George Walton Comprehensive High School Marietta, Georgia, United States
Abhishek Kona (George Walton Comprehensive High School)| Abhinav Kona (George Walton Comprehensive High School)| Sreelatha Aramgam (Emory University School of Medicine)| Kesavulu Muppuru (Sree Vidhyanikethan Engineering College)| Kameswara Badri (Morehouse School of Medicine)
Introduction - COVID19 has become one of the world’s leading problems. The severe acute respiratory syndrome coronavirus (SARS-CoV)-2 enters the human body through droplet transmission and oroanal route. The pathological manifestations of SARS-CoV-2 is mediated through key proteins involved in viral entry into the host and replication of the virus within the host. Specifically, the RNA Dependent RNA Polymerase (RdRp) employs a replicative function in multiplying and transmitting the virus, aided by other nsps, nsp7 and 8 forming functional complex; similarly, the spike protein is necessary for the virus to enter the host by binding to ACE receptors. Given the limited available treatments and urgency for the development of prophylactic agents and therapeutic drugs for the control of SARS-CoV-2 and treatment of COVID19, traditional treatment methods using natural resources are decisive. To address the pandemic, a drug targeting the function of these key proteins and protein complexes will be potentially more successful and effective. Use of medically important plants with antiviral activity including, Glycyrrhiza glabra (G glabra) and isolation of potential natural active ingredients is more beneficial and effective. Here we elucidated the potential interactions of known phytochemicals from G glabra and key SARS-CoV-2 proteins.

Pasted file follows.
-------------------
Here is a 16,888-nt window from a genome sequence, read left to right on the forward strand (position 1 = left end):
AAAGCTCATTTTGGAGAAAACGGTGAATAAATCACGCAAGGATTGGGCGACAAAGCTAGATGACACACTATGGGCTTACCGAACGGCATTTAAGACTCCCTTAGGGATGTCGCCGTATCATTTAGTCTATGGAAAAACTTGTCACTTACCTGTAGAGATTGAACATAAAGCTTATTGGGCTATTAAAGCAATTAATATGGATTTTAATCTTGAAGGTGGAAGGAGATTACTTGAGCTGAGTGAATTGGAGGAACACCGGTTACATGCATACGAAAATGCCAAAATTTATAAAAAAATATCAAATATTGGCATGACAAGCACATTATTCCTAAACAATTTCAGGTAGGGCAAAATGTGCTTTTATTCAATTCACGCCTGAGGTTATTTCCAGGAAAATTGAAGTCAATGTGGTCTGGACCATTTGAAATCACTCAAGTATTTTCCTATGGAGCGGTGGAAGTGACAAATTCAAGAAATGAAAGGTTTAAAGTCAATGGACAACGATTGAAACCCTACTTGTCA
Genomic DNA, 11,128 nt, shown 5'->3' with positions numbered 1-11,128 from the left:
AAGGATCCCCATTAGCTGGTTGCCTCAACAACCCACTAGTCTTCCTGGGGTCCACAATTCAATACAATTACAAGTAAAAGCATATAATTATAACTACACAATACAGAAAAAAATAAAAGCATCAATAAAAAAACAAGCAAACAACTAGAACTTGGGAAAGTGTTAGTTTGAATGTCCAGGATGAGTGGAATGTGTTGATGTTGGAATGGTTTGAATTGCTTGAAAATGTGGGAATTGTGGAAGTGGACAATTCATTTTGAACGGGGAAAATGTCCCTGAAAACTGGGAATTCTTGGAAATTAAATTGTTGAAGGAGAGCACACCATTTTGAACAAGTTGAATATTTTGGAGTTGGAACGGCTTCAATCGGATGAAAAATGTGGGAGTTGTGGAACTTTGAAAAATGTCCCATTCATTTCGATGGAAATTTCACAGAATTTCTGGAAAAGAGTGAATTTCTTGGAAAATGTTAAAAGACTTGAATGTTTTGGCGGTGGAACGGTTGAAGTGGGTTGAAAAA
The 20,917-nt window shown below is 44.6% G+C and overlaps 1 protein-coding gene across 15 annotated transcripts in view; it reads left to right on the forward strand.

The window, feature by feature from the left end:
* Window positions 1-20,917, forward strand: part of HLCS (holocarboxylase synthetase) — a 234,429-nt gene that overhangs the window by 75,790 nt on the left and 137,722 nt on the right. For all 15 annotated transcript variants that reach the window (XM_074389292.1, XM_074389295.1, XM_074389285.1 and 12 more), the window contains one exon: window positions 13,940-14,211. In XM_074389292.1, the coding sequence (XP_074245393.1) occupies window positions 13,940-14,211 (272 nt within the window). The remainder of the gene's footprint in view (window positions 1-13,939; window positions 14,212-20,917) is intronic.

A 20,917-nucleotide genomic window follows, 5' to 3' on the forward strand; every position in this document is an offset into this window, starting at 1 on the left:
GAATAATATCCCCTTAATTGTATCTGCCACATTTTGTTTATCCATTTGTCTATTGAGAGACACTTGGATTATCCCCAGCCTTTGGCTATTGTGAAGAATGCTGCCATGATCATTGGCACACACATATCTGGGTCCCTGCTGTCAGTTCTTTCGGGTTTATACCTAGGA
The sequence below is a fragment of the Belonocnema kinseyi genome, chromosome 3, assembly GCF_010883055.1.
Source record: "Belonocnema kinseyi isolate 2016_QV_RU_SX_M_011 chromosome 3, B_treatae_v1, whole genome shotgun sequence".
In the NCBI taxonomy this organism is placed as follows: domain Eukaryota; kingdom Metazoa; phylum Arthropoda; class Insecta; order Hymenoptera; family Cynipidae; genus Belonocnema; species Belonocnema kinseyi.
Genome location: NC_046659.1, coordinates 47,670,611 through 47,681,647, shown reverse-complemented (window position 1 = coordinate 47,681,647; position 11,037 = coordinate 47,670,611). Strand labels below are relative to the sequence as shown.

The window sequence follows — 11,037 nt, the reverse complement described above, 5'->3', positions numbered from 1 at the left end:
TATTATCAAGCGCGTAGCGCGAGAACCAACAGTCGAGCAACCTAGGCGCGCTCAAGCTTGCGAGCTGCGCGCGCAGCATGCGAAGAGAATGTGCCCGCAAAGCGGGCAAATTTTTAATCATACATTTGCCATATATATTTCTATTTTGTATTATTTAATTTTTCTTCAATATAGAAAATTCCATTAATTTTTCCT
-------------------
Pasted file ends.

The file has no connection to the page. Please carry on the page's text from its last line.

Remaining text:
Methods - A molecular docking algorithm, PatchDock, was used to study the interactions between viral target proteins and phytochemicals of G. glabra. The molecular display program, Chimera was used to display the interactions between the phytochemicals of G. glabra and viral proteins.
Results - Of the 20 reported compounds (GG1 - GG20) that we used for our studies, 13 of the compounds have effectively bound to inhibit the SARS-CoV-2 proteins, nsp7/8/12 complex including RdRp and/or spike protein. Specifically, the compounds GG3 and GG4 achieved lower ACE scores than -100 binding to all three key proteins of the SARS-COV-2. Compound GG4 binds to the Spike Protein that mediate binding of SARS-COV-2 to the ACE Receptor of host cell, thereby inhibiting the entry of virus. GG4 also binds to close to the active site of nsp-complex. However, GG3 binds close to the active site of the RdRp where the thumb, finger, and palm domains meet. GG3 also binds close to the nsp7/8/12 complex in which chains 7 and 12 join together, forming a more effective complex to inhibit the viral replication. Our additional docking studies of phytochemicals of G. glabra and viral proteins will show effective binding of phytochemicals with viral proteins that inhibit either the entry and/or replication and transmission of the SARS-CoV-2.
Conclusion – In conclusion, GG3 and GG4 from Glycyrrhiza glabra have demonstrated the ability to prevent the entry and replication of SARS-COV-2 proteins by inhibiting the functions of Spike and RdRp proteins in silico.